I have been listening to “Through The Hollows” quite a bit lately and you’ve given the listeners a bunch of different vibes throughout the project. From the subtleness of “Sailor’s Lament” to the punchy, rock vibe of “Boatman” — talk about this project and where your head was at when you were creating it.
The concept of the album represents the unique perspective that each Being has been gifted. The logo is a hand delicately holding a monocle, alluding to the idea that we are the beholders of our own perspectives. If you don’t like your outlook- you have the power to see things a different way. The songs on this record are ones that I have written over the course of five years. In some ways they are my journey to changing my own perspective, as I struggled through some of life’s most difficult questions.
“England” is one of my favorite songs on your album – it’s one that you can just vibe to and get lost inside of. What made you make it the single from “Through The Hollows?”
I’m glad to hear that it made an impact on you. “England” is very close to my heart. This song has been a beacon of hope for me throughout my life, so when I was given the opportunity to record the album it just felt right to send that particular song out first.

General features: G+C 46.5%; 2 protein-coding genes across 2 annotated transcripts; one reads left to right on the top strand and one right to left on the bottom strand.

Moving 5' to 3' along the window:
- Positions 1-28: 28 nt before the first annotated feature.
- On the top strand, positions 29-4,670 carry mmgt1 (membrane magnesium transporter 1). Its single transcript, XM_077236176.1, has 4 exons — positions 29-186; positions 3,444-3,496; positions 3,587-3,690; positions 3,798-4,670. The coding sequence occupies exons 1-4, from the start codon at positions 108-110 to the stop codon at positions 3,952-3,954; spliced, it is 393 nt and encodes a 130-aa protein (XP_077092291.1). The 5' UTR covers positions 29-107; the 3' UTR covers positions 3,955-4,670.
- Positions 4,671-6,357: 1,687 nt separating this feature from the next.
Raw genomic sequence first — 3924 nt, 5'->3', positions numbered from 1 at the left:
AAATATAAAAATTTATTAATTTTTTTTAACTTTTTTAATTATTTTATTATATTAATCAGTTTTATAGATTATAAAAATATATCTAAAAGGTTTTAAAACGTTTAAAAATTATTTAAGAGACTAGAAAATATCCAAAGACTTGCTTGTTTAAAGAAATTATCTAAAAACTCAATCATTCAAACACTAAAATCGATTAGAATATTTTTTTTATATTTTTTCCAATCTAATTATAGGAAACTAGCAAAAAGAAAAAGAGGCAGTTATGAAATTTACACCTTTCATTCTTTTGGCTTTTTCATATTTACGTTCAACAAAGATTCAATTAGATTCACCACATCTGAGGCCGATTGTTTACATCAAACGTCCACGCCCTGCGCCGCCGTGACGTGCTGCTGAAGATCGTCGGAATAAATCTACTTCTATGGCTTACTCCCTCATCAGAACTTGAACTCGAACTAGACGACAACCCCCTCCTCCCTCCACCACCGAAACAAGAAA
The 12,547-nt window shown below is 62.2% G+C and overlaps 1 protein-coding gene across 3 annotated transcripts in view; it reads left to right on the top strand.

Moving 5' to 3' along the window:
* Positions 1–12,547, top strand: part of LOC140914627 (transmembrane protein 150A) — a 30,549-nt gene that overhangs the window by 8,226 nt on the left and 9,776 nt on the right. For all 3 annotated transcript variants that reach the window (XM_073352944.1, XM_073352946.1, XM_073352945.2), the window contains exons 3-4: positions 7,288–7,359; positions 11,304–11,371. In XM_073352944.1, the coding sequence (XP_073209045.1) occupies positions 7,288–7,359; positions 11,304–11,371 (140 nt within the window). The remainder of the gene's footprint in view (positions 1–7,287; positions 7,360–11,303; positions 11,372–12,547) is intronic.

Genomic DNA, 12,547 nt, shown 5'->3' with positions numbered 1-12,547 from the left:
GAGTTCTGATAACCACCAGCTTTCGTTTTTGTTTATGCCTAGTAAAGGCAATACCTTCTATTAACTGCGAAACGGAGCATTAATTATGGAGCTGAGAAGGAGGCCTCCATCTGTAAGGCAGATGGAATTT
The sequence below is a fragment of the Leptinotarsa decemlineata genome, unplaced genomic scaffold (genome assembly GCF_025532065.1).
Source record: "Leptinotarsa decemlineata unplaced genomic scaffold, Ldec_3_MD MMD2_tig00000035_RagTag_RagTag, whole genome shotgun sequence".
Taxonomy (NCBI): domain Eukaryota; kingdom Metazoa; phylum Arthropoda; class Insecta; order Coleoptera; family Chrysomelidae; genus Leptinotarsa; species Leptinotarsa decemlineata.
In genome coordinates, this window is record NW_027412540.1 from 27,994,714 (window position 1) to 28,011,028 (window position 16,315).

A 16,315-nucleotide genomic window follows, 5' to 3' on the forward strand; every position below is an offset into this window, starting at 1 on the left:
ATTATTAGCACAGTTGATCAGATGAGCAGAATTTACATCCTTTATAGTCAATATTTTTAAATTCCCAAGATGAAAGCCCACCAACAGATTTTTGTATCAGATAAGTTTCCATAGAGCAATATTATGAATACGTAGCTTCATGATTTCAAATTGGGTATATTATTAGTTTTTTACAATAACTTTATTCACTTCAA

Who are your top 3 favorite musicians right now?
1. Jackson Browne- for his natural gift of perfectly articulating the pain and beauty of life in elegant lyricism.
2. Jason Isbell- for his lucid and raw emotion, in honest and character written songs.
3. Noah Gundersen- for his dark and passionate depth.
Anything else that you’d want to let the readers know?
I am absolutely honored to be a part of Songfinch. As cliche as it sounds, music really does connect us; for what is most personal is most universal. What an enormous blessing it is to be connected with others through the art of telling the very stories that make them who they are.